Sunday, 18 March 2018

Mt Cordeaux and Bare Rock (Main Range National Park)


An excellent mountain walk in South East Queensland, the Mt Cordeaux and Bare Rock Tracks explore a section of the Scenic Rim in Main Range National Park. Starting at the Crest Car Park on Cunninghams Gap, the trail rises up through the rainforest to the stunning lookout on Mt Cordeaux before extending across the ridge to Bare Rock. A moderately easy mountain trail, the walk is well worth a visit




Distance: 12.5 km (return)
Gradient: Largely a gradual uphill walk with some gentle sections across the ridge between the the summit of Mt Cordeaux and Bare Rock
Quality of Path: Generally clear and well maintained.
Quality of Signage: Well signed at all trail junctions, with maps and info panels at the lower levels
Experience Required: Bushwalking Experience Recommended
Time: 3.5-4.5 Hours
Steps: Several steps leading up the mountain and just before Bare Rock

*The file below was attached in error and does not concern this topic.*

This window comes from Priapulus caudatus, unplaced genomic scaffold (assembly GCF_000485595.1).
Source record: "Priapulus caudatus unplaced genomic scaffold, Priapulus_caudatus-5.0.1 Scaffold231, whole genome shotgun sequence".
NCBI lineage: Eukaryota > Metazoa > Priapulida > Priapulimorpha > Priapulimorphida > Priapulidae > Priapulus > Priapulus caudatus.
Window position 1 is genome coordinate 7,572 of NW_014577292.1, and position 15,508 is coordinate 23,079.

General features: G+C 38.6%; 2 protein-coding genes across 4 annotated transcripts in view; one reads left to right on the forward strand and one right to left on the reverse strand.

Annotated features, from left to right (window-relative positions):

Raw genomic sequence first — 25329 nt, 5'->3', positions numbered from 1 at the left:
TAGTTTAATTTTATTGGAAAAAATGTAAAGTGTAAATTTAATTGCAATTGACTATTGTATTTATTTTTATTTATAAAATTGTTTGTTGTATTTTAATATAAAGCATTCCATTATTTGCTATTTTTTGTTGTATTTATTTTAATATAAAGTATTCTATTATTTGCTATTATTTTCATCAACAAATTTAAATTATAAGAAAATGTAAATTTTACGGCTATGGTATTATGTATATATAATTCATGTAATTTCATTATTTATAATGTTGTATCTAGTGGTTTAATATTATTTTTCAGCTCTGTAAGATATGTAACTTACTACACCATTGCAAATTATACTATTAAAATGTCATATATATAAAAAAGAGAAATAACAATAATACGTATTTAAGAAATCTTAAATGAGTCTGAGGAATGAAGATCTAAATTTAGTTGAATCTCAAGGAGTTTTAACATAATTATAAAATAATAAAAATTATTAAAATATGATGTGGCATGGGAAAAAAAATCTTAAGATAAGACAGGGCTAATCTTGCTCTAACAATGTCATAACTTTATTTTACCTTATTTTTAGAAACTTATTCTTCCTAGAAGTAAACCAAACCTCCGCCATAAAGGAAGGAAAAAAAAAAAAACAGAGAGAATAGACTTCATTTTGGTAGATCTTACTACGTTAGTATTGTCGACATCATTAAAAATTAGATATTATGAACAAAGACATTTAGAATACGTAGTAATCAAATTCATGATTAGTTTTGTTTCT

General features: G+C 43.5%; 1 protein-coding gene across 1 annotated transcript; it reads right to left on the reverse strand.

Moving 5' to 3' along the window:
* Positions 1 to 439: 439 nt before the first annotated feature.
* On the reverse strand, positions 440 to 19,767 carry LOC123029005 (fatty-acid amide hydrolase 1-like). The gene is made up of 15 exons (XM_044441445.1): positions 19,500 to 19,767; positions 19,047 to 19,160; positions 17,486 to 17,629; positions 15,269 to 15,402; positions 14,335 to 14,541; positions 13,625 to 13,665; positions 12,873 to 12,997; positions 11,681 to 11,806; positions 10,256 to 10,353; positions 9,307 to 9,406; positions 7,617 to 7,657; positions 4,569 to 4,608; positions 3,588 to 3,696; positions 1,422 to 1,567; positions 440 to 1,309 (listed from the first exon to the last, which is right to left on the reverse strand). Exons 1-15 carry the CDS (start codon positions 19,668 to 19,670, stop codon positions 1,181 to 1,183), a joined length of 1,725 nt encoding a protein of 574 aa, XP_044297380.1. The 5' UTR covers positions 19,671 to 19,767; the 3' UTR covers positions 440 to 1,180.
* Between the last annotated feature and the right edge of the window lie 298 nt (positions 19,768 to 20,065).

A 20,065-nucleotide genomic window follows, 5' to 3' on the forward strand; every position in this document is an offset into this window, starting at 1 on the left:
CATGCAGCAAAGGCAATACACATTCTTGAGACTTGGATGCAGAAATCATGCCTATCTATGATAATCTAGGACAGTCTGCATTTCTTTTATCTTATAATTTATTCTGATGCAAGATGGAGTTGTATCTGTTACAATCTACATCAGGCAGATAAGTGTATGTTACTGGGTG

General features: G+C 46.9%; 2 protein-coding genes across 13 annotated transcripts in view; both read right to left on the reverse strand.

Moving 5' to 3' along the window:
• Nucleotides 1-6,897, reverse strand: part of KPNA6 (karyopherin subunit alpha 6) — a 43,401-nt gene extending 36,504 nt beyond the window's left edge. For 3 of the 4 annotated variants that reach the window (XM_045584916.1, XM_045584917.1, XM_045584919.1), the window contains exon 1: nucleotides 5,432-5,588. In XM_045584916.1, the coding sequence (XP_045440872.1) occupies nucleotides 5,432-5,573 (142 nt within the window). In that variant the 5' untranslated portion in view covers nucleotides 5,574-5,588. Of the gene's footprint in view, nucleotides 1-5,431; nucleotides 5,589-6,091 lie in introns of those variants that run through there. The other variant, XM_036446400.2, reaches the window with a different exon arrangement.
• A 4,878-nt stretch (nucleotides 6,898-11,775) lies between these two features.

Best Time to Visit: All year
Entry Fee: No
Getting There: The trail starts at the Crest Car Park on Cunningham Hwy. From Brisbane take Route 15 to Cunningham Hwy, or take Route 90 from Gold Coast until it joins Route 90. The car park is located at the crest of Cunninghams Gap along the highway and is located between the two mountain sentinels of Mt Mitchell and Mt Cordeaux


With our work ramping up and an attempt of the Warrie Circuit thwarted the previous weekend due to a landslip-related closure, Simon, Zach and I drove out to Main Range National Park two hours out of the Gold Coast to tackle our last day walk together on the Gold Coast. Alissa and I had driven through Cunninghams Gap on our way back to the Gold Coast from Armidale, and the impressive sight of Mt Cordeaux made it a must do before my time in Queensland was up. With a lot of rainforest and waterfall walks completed and with not enough time to tackle Mt Barney, the Mt Cordeaux and Bare Rock walk would mean we at least bagged one of South East Queensland's spectacular peaks.